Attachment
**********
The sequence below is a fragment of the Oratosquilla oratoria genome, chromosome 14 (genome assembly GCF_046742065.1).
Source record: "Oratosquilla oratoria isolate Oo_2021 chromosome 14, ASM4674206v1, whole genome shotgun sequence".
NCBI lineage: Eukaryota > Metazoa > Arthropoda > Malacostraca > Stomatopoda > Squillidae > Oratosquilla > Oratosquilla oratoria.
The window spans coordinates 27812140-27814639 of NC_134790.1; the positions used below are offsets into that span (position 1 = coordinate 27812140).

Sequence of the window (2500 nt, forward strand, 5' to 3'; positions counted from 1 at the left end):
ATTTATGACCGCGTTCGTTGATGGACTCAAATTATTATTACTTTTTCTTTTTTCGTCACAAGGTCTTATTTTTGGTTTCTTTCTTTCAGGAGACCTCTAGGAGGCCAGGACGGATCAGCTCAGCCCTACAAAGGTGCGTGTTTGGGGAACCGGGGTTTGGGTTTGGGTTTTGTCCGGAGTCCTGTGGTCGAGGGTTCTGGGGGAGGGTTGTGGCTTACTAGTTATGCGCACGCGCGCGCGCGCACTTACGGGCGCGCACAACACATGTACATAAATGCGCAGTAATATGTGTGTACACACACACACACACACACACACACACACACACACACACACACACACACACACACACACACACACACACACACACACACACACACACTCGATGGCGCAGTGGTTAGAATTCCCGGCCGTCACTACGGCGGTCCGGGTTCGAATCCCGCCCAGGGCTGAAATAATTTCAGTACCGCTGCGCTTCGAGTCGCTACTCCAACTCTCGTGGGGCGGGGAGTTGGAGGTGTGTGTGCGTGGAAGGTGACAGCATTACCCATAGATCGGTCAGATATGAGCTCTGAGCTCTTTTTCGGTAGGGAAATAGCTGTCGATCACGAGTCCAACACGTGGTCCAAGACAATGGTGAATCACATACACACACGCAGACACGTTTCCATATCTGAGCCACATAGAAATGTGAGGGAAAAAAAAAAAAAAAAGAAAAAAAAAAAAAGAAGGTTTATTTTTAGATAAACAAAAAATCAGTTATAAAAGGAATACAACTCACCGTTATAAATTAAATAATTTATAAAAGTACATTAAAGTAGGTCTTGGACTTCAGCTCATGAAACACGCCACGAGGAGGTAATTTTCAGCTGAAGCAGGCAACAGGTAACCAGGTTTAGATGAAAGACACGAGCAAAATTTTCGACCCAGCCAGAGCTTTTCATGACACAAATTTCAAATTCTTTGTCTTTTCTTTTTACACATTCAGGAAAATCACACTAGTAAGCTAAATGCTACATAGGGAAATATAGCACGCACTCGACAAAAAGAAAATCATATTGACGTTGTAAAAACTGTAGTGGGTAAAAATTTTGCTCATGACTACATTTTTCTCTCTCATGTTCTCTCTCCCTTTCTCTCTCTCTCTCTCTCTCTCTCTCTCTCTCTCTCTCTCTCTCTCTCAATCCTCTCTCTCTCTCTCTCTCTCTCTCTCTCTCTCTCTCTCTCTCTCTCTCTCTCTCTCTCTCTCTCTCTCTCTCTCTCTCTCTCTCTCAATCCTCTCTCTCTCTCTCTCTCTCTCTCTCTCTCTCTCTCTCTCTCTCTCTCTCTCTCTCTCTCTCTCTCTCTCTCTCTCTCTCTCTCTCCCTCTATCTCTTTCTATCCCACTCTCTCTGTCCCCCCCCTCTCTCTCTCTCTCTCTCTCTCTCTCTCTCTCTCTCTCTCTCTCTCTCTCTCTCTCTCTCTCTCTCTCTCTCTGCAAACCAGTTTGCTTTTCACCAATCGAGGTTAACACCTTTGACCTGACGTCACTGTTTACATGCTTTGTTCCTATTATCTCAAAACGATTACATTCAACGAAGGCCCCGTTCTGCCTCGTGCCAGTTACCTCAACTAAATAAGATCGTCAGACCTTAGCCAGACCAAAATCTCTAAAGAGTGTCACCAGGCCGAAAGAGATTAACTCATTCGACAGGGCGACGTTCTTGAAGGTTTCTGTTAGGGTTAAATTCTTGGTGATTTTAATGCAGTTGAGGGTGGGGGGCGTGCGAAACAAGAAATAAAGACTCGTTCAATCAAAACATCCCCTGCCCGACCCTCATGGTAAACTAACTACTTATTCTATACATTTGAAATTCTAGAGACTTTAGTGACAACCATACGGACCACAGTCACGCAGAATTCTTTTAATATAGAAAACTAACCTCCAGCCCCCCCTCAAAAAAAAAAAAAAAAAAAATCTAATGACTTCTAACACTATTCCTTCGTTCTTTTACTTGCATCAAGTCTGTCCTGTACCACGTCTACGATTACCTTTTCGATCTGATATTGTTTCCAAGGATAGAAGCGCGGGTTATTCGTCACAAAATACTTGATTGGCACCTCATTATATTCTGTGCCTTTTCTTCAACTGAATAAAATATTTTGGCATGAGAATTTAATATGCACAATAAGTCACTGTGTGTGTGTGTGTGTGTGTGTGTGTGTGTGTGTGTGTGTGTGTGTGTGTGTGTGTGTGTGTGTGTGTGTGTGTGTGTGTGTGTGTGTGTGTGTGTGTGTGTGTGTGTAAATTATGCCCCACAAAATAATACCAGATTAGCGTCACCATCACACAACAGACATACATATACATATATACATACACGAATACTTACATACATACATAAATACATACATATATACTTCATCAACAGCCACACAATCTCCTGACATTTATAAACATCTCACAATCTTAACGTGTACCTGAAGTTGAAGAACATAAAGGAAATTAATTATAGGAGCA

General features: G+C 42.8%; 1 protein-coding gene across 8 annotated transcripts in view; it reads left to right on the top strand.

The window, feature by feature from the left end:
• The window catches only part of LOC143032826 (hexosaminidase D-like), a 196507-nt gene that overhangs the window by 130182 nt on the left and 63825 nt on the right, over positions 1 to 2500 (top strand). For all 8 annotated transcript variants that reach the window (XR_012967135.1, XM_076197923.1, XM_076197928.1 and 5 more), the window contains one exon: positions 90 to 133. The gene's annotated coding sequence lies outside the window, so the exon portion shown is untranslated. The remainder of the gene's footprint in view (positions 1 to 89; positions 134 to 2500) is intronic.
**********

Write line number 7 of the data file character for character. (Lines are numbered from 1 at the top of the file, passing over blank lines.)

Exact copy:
General features: G+C 42.8%; 1 protein-coding gene across 8 annotated transcripts in view; it reads left to right on the top strand.